Climate risks: heard them all before, yet ignorance reigns
The IPCC has been documenting climate risks since at least 2012: the frequency, intensity and duration of extreme climate events have increased since 1950, and just like the associated human and economic effects, they are all likely to continue increasing drastically.
In France, a 2018 report from Onerc (L’Observatoire national sur les effets du réchauffement climatique) summarizes that this triple increase particularly relates to summer heatwaves. By 2100, we’ll witness “intense agricultural droughts almost permanently”, like nothing we’ve ever seen before. What’s more, there’ll also be a heightened risk of coastal flooding, coastal erosion, wider spread wildfires and periods of increasingly intense extreme rain.
We’re continuing to improve our knowledge of the impacts: the number of people affected by rising water levels from now until 2050 has recently been re-evaluated – and multiplied by three! 1 million people will be affected in France alone, as well as an estimated 300 million people throughout the world. So should we (still) be reminded of this? To put it simple: yes! Because following a study co-lead by Nicholas Rajkoivch questioning construction industry professionals in the state of New York, the results showed that they are aware of potential climate impacts, but the vast majority continue to assume that meteorological conditions in the future “will be similar to those in the past.” For those whom the climate crisis is a concern, they tend to focus their efforts on energy efficiency rather than climate-related resilience, for reasons related to a lack of information, outdated building codes and limited support from their clients.
Resilience strategies requiring leadership and resources
The last (but by no means least) limiting factor is that of resources – both human and financial, which help us to better understand the impacts and put in place adapted solutions. Because resilience – a concept that has become key for both infrastructure and territories – groups together multiple dimensions: the capacity to both anticipate and tolerate the effects of a catastrophic event at the same time, but also to ability to bounce back easily afterwards. Implementing resilience also requires substantial means less than it does consequential changes in attitude, perception and design.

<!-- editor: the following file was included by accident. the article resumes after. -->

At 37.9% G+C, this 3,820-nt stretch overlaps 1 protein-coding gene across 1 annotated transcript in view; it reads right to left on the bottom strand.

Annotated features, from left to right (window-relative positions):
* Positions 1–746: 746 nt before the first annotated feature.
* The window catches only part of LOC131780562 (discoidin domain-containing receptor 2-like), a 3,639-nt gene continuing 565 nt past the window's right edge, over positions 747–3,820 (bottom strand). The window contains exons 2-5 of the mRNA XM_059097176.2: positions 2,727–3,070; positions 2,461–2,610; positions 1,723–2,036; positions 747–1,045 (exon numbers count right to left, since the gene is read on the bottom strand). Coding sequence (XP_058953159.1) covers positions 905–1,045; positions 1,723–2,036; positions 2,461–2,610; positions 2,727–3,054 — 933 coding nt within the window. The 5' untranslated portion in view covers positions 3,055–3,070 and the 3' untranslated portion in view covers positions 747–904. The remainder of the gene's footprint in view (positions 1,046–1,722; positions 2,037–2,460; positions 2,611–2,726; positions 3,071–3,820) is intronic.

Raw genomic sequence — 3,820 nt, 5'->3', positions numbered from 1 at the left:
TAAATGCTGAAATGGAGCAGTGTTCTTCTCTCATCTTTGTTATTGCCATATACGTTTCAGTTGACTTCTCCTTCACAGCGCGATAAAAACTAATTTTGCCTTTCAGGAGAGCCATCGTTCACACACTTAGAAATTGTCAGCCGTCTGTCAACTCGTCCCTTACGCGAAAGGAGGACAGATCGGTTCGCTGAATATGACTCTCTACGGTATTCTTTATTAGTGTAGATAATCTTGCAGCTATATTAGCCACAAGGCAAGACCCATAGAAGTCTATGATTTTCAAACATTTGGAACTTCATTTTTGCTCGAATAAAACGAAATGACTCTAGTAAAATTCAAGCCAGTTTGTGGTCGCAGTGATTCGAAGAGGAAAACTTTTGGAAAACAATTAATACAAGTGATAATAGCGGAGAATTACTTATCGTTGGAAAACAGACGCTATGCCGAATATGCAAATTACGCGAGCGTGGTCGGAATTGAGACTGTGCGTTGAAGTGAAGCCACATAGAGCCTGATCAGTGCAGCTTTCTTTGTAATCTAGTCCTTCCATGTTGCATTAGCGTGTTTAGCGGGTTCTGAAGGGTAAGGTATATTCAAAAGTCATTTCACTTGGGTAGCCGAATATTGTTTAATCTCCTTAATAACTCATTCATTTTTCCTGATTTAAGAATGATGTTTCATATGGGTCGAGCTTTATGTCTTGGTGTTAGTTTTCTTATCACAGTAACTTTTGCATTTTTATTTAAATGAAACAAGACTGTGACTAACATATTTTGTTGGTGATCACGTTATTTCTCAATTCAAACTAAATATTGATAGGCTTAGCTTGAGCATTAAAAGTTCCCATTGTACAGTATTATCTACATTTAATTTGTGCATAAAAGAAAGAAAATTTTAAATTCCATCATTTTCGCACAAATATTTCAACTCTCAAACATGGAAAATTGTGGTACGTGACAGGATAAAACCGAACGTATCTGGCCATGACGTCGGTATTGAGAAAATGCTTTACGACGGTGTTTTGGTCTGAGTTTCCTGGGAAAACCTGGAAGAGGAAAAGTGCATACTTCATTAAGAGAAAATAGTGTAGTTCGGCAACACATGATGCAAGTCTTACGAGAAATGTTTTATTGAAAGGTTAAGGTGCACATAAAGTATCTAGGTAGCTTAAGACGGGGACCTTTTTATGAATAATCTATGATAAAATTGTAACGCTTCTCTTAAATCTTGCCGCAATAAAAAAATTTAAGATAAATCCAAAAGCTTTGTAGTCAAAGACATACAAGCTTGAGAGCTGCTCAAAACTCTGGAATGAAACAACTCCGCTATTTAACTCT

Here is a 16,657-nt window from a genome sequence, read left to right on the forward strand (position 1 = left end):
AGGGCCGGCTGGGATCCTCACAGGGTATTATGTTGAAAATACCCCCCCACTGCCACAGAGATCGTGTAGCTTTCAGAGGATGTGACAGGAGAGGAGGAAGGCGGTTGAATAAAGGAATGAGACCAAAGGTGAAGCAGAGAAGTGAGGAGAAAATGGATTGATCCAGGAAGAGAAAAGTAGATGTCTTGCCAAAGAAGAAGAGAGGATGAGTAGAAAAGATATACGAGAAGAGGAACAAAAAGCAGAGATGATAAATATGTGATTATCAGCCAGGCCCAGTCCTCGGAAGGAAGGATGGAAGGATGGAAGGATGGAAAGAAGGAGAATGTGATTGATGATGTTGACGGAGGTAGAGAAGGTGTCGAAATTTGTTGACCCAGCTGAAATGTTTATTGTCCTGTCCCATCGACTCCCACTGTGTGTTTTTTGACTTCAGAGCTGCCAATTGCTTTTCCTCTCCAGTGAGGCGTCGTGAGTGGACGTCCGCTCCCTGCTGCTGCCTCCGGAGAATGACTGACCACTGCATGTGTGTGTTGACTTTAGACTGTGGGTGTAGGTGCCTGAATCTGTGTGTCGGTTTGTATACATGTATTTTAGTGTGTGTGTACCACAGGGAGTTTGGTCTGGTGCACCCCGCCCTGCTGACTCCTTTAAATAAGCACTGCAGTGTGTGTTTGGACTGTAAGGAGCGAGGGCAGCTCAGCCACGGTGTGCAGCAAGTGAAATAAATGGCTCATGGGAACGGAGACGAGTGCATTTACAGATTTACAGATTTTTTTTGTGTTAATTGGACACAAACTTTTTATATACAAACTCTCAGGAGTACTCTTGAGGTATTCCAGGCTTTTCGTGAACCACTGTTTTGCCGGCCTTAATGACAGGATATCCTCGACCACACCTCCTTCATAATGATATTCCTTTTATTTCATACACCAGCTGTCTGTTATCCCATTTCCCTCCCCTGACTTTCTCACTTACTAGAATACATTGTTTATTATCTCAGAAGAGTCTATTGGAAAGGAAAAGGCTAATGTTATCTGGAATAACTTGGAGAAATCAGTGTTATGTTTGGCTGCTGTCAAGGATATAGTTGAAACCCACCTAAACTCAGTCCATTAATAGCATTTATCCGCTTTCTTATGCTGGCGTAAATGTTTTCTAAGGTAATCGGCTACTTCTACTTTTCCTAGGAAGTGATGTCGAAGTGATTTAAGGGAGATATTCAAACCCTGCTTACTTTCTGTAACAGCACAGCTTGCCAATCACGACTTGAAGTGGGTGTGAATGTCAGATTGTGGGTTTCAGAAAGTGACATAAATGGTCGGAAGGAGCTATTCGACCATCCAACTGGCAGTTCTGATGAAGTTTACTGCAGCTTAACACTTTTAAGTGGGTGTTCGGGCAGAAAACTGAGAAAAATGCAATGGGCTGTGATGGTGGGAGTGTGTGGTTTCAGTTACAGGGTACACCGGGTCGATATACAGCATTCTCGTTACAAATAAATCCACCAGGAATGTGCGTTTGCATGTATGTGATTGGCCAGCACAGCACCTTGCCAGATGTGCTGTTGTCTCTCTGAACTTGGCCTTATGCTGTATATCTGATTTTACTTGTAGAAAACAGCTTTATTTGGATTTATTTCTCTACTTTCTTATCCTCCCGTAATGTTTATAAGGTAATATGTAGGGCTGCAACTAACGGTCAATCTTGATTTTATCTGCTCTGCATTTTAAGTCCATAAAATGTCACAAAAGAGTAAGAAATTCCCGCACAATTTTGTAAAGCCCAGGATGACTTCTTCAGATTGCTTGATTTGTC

Rajkovich remarks that this huge task of “re-evaluating” design, construction and management practices is currently at work in the construction industry, with authorities instigating change – take New York City for example, and their climate resiliency design guidelines. New approaches are emerging, but in an often sparse way. Amongst them you’ll find wet floodproofing, in which structures are designed so that flood water can enter without causing damage (resistant materials, protecting equipment, adapted management of openings, etc.); and passive survivability, which is a building’s ability to maintain critical life-support conditions in the event of catastrophe, such as air ventilation systems. For both new builds and renovations – and especially for collective housing, it is even more important to lead this battle, target investments, and train architects and engineers on the impacts.
Nicholas Rajkovich has not lost hope of this systematic change, but calls on leaders in construction professions: in order for the sector to improve, leaders must change their contractual documents, evaluations systems and design standards.So, will this happen any time soon?